When will the cheating stop?
The dominoes are now starting to fall for automakers trying to skirt emissions regulations, this after Volkswagen was busted last year in what has come to be known as Dieselgate. After GM's ignition scandal, the General was happy that VW got caught and made to be the poster boy for the bad automotive company. Unfortunately, this may no longer be the case because if recent accusations towards GM subsidiary Opel are true, then GM may be the next automaker to get thrown under the emissions cheating bus.
GM has to appear in front of the German Transport Ministry to testify about accusations that its Opel Astra has software that shuts off emissions control devices when the 1.6-liter diesel is at speeds over 90 mph, at temperatures above 86 and below 68 degrees F, at altitudes above 2,788 feet, and at engine speeds over 2,400 RPM. Further east, Nissan is facing its own crisis. After blowing the whistle on Mitsubishis that were advertised with false fuel economy numbers, Nissan bought a controlling stake in the smaller automaker. Now, South Korean officials are telling Nissan that its own hands aren't clean. The Environmental Ministry of South Korea is claiming that the diesel Nissan Qashqai has similar cheat software to GM's.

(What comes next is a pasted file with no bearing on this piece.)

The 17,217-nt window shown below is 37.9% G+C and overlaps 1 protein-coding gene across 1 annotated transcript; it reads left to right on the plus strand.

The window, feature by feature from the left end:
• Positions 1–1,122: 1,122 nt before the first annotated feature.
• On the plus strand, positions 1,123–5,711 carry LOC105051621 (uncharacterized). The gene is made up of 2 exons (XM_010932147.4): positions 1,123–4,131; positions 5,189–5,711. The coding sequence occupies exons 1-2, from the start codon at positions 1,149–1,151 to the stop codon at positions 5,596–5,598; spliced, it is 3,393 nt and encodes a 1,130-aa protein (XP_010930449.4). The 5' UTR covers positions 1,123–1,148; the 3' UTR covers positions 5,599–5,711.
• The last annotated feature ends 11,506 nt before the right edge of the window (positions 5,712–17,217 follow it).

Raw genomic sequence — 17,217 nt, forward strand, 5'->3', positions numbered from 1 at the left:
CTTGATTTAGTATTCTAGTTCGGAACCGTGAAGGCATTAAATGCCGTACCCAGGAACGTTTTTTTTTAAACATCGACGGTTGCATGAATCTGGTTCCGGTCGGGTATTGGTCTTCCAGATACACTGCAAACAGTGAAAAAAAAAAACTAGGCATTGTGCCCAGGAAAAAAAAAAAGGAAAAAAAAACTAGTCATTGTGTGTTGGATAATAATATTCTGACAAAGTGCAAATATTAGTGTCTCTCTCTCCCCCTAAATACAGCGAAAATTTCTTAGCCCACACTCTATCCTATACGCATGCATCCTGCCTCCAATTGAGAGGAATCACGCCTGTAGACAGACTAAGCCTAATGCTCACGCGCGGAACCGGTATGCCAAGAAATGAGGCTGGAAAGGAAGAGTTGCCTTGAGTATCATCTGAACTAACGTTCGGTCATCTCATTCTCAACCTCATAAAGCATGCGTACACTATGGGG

Not only do Korean officials want Nissan to stop selling the Qashqai, issue a recall, and pay a $280,000 fine, but they want to indict Nissan's head of South Korean Sales on criminal charges for violating emissions laws. The Qashqai is built in the UK and has passed European emissions tests, but as most European countries already know emissions tests rarely reflect real world variables, therefore producing different results. Korean regulators claim that the Qashqai has cheat software similar to that of the Opel Astra and turns off emissions systems when the engine is operating outside of certain parameters. Hopefully we quickly find a way to remedy this culture of cheating that seems prevalent in the world of the corporate automaker.